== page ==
- - Thursday, July 2, 2020

We celebrate Independence Day in America this week. Despite our imperfect history, the United States is an exceptional country that still attracts masses from around the world because of the freedom and opportunities available to our citizens.

The chaos and destruction across the country seen over the past month have left many people wondering if the majority of us — particularly younger citizens — are proud to be Americans. A recent poll of high school and college-age students, however, gives us hope for the future — particularly among those who have yet to finish 12th grade.

The survey was commissioned by Young America’s Foundation and conducted by Echelon Insights. They polled 800 current high school students and 800 current college students from the general population between June 21 and 26, 2020. The results may surprise you.

When asked about their view of the United States of America, 88% of the high school students and 69% of the college students said they were very or somewhat favorable to the U.S.A. Additionally, 91% of high school students and 73% of college students were very or somewhat favorable to the American flag.

When asked about phrases that describe the United States, 66% of high school students and 47% of college students said: “a country that is exceptional and unique,” while 67% and 48% respectively said, “a country that values liberty.”

The numbers dropped for the following descriptions: “a country that offers opportunity for all who work for it” received 63% support from high school students and 45% from college students. “A country that is a good example for other countries” received 55% and 37% respectively. And for the phrases, “a country that values justice” and “a country that values equality,” high school students listed support at 56% and 52% while college students were at 37% and 34%.

Interestingly, 85% of the high school students and 74% of the college students believed in the following statement: “If I work hard, I will have the opportunity to succeed in life.” Whether they call it or not, our young people still believe in the American Dream

Students were also asked if they were glad to live in the United States of America. Of those in high school, 85% said they strongly or somewhat agreed, while 73% of the college-age respondents said the same thing. When asked about the statement, “Lots of people from around the world would love the opportunity to move to the United States of America,” 88% of high school students and 77% of college students strongly or somewhat agreed.

The students’ top reasons why people would want to come to our country? Good job opportunities, our freedoms, and constitutional rights, and the ability to strive for “the American dream.” Not exactly what we see in the news or on social media these days.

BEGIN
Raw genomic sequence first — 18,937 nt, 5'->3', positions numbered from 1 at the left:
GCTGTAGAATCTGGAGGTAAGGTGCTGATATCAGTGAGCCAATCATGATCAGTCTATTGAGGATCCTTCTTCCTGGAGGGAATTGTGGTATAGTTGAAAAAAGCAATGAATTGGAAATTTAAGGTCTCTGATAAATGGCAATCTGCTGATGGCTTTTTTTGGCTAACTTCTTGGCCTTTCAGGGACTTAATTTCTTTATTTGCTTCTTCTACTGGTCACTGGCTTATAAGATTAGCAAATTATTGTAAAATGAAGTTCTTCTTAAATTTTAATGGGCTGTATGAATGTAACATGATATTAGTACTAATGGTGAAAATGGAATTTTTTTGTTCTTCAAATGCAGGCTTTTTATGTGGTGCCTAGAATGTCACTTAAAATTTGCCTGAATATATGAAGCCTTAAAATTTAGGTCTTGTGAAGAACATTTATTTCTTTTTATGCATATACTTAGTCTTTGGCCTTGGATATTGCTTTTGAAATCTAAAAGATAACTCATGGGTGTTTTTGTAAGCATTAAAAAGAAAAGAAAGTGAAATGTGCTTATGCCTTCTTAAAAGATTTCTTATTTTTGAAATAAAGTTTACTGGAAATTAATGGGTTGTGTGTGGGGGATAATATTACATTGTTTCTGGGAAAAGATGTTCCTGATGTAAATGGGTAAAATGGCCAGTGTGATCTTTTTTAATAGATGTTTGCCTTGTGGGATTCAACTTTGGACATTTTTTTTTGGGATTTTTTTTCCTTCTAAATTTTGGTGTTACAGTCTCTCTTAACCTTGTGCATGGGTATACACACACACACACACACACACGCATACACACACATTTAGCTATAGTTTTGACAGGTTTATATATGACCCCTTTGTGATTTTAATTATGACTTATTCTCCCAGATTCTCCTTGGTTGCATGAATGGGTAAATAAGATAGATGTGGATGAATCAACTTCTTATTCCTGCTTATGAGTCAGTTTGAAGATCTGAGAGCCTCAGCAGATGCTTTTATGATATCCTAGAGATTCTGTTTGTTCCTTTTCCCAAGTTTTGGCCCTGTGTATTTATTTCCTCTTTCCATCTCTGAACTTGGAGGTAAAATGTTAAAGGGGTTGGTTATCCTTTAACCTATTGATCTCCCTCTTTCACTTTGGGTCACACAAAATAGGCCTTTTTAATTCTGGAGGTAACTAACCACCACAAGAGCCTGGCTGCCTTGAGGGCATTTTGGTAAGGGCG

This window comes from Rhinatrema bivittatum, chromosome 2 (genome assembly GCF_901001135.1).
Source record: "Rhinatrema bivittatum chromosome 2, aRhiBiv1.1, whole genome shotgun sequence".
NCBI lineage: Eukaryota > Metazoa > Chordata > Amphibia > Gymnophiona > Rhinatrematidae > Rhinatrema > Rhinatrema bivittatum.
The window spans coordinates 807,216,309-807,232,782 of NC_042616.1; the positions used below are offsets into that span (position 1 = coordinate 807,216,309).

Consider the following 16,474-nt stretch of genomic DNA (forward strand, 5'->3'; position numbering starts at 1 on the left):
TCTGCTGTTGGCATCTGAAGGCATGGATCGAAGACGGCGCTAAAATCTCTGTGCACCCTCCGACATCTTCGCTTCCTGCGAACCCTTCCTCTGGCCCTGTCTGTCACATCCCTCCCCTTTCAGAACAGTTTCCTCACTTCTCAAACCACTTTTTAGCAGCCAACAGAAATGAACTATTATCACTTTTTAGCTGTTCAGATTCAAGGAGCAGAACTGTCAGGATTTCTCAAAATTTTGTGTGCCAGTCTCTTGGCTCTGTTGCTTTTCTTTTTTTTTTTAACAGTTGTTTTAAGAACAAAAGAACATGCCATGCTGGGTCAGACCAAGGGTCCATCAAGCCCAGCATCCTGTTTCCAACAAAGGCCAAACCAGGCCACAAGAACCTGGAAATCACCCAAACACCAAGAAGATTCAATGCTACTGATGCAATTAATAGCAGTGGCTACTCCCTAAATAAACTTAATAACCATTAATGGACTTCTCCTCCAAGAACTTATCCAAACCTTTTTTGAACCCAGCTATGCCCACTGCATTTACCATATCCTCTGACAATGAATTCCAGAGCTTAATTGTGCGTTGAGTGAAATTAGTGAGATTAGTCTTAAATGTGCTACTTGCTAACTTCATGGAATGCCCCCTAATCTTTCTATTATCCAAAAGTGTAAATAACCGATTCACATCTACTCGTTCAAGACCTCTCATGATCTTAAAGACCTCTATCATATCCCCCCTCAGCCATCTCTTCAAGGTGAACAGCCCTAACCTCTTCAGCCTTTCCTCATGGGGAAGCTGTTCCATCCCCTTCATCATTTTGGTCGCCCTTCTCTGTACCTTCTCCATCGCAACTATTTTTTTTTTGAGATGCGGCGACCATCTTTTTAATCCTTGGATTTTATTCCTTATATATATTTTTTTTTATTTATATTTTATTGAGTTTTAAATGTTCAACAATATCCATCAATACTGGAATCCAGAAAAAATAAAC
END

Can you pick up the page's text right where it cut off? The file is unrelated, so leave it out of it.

Those conducting the poll asked students if they were comfortable or not standing for the national anthems at a sporting event or saying the Pledge of Allegiance at the start of an event or meeting. Of the high school students, 75% and 70% respectively said they were comfortable, while 50% and 46% of the college students said the same thing.

When asked about the statement “while America may not be perfect, it is a work in progress that is always improving itself,” 81% of the high school students strongly or somewhat agreed with 66% of the college students agreeing with them. On the statement, “Americans should be proud of their country,” 79% of high school students strongly or somewhat agreed, while the percentage for college students was 60.

Finally, students were asked, “Do you think that Americans should celebrate Independence Day (July 4th)?” Of those in high school, 87% said yes. Of those in college, 74% said yes.

Our young people, particularly those in high school, are more patriotic than the media and social media makes them out to be these days. The good news is that the fundamentals are there as young people understand the concept of the American Dream. They believe that working hard can lead to success and they believe the United States offers opportunities for those who work hard.

At the same time, the survey reveals the influence of students by left-wing professors and activists on college campuses. Unfortunately, many incoming freshmen are overwhelmed with negative views about America once they arrive for classes.

An objective view of U.S. and world history, along with basic economics, will affirm the strengths of our country and reveal the ongoing fight to provide liberty and prosperity for all. From ev’ry mountainside, let freedom ring!

These are the founding principles we celebrate. Happy Independence Day!

• Scott Walker was the 45th governor of Wisconsin. You can contact him at swalker@washingtontimes.com or follow him @ScottWalker.

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